Monday, May 4, 2009
For Immediate Release -- FORECLOSED HOMEOWNER FIGHTS TO STAY
April 30, 2009
For Immediate Release
Larry Dansinger, 525-7776 (Thursday)
Jaime McIntosh, 607-280-0813 (Friday AM)
FORECLOSED HOMEOWNER FIGHTS TO STAY
Searsmont resident Barbara McIntosh, whose home had been taken in foreclosure in 2008, will have her day in District Court in Belfast on Friday, May 1 at 9:45 AM. Ms. McIntosh, who was within hours of being evicted from her home of over 15 years, has submitted a request to postpone a Writ of Possession by the property's owner, Aurora Loan Services, for at least 30 days. Judge Patricia Worth will hear the case. A media briefing about the case and her situation will be held in front of the District Court in Belfast at the corner of Church and Spring Streets at 9 AM.
Ms. McIntosh has serious health problems, including a very bad back, osteoarthritis, and Multiple Chemical Sensitivities (MCS), which are environmental allergies. The MCS makes it especially hard for her to find another permanent place to live, since most dwellings have chemicals in them that would make her seriously ill. Her only current alternative is to live in her truck, which could cause her health to deteriorate even more.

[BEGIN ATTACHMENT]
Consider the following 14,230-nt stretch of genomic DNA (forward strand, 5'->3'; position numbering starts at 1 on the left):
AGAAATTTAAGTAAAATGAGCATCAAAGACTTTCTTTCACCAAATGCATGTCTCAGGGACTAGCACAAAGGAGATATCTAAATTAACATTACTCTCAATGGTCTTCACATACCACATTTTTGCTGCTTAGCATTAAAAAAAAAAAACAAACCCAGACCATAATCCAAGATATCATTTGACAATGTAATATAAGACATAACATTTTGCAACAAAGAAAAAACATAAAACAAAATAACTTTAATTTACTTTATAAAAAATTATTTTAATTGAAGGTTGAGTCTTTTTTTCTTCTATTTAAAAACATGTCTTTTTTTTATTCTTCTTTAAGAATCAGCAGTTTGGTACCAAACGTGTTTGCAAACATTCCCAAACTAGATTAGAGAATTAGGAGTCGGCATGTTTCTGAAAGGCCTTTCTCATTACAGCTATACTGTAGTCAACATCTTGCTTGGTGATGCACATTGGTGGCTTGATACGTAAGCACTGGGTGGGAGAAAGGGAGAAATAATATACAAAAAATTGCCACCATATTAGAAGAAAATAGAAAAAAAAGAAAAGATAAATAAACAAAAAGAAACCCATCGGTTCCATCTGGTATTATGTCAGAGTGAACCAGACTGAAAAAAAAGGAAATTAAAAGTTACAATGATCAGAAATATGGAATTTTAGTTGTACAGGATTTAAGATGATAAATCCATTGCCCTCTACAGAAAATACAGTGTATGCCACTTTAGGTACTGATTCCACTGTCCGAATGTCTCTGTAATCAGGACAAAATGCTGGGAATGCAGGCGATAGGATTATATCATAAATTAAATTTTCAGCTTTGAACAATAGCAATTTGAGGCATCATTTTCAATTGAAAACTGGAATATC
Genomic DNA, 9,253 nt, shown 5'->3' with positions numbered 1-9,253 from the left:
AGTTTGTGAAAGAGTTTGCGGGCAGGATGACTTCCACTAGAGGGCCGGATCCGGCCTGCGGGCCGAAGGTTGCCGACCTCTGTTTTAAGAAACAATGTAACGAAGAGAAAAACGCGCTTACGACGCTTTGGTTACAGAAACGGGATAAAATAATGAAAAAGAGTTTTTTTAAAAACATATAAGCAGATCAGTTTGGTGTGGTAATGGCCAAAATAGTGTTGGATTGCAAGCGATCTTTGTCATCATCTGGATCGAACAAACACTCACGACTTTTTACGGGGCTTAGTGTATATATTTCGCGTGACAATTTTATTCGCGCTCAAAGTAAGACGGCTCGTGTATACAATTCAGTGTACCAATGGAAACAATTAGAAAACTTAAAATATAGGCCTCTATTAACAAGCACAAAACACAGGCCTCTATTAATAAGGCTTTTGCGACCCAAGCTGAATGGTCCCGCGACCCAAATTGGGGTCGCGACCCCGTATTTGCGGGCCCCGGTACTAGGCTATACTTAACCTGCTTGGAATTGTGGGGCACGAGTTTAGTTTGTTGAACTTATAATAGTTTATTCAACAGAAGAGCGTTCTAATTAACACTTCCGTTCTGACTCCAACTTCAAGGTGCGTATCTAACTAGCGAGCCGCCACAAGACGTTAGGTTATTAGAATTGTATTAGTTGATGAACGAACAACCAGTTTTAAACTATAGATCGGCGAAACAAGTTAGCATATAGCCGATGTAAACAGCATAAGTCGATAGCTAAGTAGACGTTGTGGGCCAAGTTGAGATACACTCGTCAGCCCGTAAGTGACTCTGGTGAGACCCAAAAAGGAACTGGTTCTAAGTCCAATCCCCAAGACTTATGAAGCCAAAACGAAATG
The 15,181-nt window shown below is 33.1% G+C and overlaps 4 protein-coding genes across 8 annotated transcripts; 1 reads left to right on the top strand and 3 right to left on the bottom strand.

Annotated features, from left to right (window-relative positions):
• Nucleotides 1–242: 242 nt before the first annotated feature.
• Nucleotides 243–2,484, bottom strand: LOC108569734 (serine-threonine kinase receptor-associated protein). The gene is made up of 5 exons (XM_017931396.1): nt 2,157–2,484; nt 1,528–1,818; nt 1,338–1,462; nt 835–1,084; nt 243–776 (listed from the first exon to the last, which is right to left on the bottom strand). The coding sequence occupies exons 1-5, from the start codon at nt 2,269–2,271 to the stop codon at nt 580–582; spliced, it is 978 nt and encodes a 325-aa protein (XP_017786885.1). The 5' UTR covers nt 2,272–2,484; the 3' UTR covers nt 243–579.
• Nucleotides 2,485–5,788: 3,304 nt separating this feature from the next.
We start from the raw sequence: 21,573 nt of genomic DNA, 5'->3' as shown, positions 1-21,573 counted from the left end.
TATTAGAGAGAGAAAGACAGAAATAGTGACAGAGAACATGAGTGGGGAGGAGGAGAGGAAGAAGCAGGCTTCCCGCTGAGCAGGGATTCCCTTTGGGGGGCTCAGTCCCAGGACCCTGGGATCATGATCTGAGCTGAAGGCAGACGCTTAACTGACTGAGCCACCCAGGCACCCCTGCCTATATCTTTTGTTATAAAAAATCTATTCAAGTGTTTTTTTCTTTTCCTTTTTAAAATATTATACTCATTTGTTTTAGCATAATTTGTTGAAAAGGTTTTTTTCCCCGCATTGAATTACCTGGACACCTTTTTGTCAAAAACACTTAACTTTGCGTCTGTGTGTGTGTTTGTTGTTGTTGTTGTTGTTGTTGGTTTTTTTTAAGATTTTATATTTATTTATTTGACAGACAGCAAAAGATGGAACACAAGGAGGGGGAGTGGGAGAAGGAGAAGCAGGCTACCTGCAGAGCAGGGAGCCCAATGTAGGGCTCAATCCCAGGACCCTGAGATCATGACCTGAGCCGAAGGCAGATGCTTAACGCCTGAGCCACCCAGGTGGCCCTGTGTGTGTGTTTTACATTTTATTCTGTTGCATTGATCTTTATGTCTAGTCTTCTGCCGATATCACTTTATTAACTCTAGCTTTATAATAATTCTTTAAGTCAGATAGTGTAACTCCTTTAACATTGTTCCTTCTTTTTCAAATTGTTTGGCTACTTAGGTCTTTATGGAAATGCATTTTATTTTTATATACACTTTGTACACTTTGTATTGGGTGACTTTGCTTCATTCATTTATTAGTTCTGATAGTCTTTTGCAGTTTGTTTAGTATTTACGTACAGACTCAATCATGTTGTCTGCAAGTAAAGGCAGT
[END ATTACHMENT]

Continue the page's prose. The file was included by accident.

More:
Because of her environmental allergies, Barbara McIntosh may not be able to present her own case, since the chemicals in the courthouse may prevent her from being in the building. She is hoping the proceedings can be moved to a safer venue or that her daughter, Jaime McIntosh, can present her case.
Jaime McIntosh and two other supporters, Dawn Marie Clark and Nancy Galland, also met with Waldo County Sheriff Scott Story on Wednesday, April 29th, urging him to follow the lead of other sheriffs around the country who have stopped evictions of those who have lost their homes to foreclosure. While Story appeared sympathetic, he made no commitments to McIntosh supporters at the meeting. But Barbara McIntosh and her supporters believe that no one who has been foreclosed on should lose their homes and hope the sheriff will support that position.
An added factor in the case is L.D. 1418, a bill in the Maine legislature requiring mediation in all foreclosure cases. On Friday, Barbara McIntosh may request a postponement of any eviction until the legislature takes action on the bill, which could allow her case to go to mediation.
Trial to stave off activist's eviction gets pushed back for more talks